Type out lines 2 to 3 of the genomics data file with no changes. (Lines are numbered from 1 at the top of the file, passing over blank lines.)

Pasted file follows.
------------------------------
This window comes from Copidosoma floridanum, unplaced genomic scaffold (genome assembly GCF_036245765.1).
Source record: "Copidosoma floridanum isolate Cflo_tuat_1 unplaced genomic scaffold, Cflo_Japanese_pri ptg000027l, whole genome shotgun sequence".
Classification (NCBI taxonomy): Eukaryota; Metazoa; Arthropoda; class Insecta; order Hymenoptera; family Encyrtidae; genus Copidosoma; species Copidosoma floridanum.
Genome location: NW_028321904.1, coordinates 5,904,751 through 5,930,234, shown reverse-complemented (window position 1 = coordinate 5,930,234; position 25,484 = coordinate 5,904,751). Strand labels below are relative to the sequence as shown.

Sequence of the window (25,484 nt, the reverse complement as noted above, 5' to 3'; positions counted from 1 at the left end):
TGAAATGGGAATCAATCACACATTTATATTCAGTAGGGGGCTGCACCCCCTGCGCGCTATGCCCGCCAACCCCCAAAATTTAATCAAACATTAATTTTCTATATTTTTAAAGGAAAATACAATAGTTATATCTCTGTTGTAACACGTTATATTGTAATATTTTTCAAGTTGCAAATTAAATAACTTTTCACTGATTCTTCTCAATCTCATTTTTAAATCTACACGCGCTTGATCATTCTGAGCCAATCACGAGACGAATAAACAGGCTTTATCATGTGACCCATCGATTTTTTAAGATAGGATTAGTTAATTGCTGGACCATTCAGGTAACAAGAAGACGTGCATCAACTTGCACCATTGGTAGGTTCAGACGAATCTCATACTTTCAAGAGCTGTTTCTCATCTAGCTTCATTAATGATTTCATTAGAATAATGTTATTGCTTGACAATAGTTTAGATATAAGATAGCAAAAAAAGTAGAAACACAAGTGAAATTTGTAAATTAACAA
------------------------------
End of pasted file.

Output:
Source record: "Copidosoma floridanum isolate Cflo_tuat_1 unplaced genomic scaffold, Cflo_Japanese_pri ptg000027l, whole genome shotgun sequence".
Classification (NCBI taxonomy): Eukaryota; Metazoa; Arthropoda; class Insecta; order Hymenoptera; family Encyrtidae; genus Copidosoma; species Copidosoma floridanum.